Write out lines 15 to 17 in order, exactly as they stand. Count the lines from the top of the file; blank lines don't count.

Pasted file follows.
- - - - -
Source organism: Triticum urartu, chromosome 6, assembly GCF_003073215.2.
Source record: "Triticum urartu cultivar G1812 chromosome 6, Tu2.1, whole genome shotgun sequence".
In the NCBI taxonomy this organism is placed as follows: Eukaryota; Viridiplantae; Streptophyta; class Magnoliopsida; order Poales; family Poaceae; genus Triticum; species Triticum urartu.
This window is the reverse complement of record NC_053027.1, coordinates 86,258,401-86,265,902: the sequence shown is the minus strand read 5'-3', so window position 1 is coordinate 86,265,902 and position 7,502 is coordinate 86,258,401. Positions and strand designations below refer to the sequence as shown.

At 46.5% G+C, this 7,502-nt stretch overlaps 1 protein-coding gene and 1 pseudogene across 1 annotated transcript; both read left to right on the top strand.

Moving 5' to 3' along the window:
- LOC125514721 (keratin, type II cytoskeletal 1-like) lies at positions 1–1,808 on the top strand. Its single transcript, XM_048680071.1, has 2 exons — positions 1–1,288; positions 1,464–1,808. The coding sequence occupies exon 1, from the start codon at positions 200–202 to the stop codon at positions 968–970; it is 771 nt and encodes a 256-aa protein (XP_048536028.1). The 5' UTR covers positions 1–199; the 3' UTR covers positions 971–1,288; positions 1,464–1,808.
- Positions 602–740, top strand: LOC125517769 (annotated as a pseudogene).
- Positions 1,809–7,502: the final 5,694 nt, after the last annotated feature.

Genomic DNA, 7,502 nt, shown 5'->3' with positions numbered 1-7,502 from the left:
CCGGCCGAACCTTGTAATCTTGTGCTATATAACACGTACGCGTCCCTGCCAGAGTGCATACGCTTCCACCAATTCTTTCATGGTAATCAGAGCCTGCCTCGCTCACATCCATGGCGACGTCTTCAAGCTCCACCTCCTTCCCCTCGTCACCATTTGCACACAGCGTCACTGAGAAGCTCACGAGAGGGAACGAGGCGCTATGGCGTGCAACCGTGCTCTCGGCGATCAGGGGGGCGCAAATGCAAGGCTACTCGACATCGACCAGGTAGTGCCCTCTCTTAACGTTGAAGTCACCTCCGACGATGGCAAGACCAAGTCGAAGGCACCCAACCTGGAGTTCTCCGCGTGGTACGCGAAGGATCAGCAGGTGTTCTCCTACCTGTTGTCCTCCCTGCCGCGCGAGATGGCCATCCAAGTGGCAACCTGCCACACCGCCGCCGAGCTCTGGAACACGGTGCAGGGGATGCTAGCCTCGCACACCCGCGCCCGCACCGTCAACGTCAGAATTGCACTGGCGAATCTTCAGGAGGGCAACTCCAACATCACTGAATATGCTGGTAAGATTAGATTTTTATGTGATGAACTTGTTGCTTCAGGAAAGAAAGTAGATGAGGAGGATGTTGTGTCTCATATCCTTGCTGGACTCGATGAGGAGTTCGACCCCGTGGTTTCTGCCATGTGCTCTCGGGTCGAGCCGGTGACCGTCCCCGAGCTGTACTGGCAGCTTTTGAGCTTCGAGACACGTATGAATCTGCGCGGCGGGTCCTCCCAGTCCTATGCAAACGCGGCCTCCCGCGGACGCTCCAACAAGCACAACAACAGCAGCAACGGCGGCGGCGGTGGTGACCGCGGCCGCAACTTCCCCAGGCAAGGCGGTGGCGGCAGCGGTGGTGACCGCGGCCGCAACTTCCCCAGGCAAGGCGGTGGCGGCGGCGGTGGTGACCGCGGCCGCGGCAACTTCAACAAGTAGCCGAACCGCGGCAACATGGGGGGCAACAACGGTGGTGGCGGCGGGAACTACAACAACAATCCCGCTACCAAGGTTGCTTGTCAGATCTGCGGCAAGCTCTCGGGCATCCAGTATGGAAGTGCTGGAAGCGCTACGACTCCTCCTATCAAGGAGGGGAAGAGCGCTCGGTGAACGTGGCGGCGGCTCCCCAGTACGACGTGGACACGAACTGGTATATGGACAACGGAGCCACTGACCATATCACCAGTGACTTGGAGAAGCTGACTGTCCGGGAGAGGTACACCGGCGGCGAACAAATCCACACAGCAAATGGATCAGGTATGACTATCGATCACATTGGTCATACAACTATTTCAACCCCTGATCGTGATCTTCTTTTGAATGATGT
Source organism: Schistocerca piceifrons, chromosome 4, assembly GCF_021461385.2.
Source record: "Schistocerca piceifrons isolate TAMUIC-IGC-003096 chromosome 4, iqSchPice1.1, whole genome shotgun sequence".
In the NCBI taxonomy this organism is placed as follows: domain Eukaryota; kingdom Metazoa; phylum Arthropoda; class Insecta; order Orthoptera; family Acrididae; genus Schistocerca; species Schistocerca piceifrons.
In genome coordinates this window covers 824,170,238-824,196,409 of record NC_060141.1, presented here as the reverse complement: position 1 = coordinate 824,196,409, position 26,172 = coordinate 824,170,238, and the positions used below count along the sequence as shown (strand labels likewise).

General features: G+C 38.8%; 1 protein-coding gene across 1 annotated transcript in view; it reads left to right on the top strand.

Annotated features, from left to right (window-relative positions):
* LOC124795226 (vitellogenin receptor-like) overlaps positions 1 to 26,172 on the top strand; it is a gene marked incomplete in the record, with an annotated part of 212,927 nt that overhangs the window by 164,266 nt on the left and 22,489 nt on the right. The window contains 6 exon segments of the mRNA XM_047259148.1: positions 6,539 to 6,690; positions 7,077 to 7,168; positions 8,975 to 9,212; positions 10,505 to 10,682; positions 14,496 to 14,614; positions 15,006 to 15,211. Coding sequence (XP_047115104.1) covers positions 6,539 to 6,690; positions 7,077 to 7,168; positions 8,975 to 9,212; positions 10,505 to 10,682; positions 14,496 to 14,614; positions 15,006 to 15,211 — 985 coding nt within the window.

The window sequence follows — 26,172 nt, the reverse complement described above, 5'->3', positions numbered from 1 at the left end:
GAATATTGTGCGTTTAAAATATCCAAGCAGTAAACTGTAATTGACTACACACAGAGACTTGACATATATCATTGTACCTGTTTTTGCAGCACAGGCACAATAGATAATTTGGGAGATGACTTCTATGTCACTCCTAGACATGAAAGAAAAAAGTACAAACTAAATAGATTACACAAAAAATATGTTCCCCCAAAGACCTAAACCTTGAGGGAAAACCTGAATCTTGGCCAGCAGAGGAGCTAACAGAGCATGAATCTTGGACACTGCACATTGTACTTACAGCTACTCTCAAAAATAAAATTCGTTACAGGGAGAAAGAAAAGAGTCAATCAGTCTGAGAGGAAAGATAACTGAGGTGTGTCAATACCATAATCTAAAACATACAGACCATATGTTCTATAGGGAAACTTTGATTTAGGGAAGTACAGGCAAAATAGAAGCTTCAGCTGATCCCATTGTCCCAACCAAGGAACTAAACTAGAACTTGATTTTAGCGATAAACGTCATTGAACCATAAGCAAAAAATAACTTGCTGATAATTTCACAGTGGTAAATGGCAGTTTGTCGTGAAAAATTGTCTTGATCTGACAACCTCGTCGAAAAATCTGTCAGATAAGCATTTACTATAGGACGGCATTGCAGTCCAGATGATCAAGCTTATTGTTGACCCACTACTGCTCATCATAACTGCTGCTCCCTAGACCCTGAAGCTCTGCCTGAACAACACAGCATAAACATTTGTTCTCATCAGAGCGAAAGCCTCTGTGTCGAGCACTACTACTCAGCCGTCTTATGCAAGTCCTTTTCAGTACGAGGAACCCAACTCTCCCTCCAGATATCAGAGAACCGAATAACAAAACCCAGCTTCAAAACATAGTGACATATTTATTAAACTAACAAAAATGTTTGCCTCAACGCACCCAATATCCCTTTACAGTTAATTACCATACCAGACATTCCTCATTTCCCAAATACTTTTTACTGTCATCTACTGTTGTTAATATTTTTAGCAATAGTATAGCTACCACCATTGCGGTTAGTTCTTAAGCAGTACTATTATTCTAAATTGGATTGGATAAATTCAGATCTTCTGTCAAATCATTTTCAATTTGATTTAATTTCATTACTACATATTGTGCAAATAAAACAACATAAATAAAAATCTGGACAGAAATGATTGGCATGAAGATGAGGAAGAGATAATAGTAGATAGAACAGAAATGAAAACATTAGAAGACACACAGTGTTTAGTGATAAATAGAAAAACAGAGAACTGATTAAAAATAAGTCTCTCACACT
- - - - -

In genome coordinates this window covers 824,170,238-824,196,409 of record NC_060141.1, presented here as the reverse complement: position 1 = coordinate 824,196,409, position 26,172 = coordinate 824,170,238, and the positions used below count along the sequence as shown (strand labels likewise).

General features: G+C 38.8%; 1 protein-coding gene across 1 annotated transcript in view; it reads left to right on the top strand.

Annotated features, from left to right (window-relative positions):